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Max Planck Encyclopedia of Public International Law [MPEPIL]

Minority Protection System between World War I and World War II

Anna Meijknecht

From: Oxford Public International Law (http://opil.ouplaw.com). (c) Oxford University Press, 2021. All Rights Reserved.date: 25 June 2021

Subject(s):
Minorities — Self-determination — World War I to World War II

Published under the auspices of the Max Planck Institute for Comparative Public Law and International Law under the direction of Professor Anne Peters (2021–) and Professor Rüdiger Wolfrum (2004–2020).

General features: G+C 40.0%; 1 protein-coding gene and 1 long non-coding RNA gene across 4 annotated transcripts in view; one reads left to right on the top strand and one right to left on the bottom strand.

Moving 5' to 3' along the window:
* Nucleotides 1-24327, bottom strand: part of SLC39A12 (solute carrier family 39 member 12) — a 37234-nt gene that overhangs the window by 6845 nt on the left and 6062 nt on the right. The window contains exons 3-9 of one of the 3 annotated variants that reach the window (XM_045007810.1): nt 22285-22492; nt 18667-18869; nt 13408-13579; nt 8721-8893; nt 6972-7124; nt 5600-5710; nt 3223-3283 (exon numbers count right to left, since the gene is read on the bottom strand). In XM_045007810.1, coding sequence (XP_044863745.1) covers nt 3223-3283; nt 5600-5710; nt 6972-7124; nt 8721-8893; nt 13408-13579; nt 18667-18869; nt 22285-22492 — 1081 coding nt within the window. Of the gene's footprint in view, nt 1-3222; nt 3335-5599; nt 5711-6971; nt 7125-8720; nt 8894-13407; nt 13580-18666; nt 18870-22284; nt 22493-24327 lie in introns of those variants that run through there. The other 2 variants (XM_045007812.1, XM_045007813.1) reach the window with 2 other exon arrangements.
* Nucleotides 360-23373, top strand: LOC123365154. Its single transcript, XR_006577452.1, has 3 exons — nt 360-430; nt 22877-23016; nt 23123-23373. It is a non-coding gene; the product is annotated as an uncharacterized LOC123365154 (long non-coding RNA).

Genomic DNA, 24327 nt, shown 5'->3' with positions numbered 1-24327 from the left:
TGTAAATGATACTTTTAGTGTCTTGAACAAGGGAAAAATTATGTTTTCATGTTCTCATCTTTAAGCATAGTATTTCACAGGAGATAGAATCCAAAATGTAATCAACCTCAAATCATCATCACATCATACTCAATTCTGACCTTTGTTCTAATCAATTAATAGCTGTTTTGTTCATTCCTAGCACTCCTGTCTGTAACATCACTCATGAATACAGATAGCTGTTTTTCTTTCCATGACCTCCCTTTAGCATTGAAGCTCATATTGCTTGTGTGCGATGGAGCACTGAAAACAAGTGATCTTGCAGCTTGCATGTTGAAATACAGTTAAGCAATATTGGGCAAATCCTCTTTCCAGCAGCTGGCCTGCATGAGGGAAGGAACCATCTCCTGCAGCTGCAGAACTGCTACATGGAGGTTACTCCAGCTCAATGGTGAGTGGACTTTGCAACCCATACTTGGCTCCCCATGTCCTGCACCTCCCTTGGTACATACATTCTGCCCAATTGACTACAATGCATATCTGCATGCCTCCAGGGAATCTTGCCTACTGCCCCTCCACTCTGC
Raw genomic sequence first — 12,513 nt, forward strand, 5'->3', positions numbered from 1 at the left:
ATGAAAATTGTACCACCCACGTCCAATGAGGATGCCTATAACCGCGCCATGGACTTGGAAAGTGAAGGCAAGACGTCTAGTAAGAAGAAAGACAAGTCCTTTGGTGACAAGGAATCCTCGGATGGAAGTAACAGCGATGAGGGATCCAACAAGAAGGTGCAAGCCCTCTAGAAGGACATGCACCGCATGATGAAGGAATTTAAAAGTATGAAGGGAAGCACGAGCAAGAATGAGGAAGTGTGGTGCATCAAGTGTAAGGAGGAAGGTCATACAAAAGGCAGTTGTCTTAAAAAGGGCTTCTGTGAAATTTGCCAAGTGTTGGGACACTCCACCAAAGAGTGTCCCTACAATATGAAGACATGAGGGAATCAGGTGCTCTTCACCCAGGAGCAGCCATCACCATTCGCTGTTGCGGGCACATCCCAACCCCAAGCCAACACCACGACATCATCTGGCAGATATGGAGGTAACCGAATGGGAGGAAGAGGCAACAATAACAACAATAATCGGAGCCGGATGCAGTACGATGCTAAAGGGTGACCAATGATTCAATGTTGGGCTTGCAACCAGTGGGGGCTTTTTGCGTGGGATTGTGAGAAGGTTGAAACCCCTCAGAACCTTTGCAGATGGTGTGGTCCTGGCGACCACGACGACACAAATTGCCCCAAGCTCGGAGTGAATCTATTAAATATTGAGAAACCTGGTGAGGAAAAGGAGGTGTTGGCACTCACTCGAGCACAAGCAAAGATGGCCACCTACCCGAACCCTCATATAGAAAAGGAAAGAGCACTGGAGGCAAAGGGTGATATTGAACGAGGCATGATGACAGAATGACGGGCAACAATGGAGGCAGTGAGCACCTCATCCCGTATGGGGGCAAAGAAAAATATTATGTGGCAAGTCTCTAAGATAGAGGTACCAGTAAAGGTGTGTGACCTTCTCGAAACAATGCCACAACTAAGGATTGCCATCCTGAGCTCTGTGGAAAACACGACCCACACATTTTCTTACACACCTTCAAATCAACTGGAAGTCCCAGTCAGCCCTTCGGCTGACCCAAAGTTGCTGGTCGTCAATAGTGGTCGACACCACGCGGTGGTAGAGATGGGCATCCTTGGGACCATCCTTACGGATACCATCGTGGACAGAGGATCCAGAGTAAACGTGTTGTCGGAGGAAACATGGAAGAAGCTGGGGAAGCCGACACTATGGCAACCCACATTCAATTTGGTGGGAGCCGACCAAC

1 The principle of self-determination was included as one of the 14 points that President W Wilson had declared as the aims of the future peace settlements (Fourteen Points of Wilson [1918]; Peace Treaties; Peace Treaties after World War I). It was intended to guide the dissolution or partial dismemberment of the losing parties to World War I, ie the Ottoman Empire, the Austro-Hungarian Empire, and the German Reich (Dismemberment of States; see also History of International Law, World War I to World War II). After World War I, the establishment of a special system...
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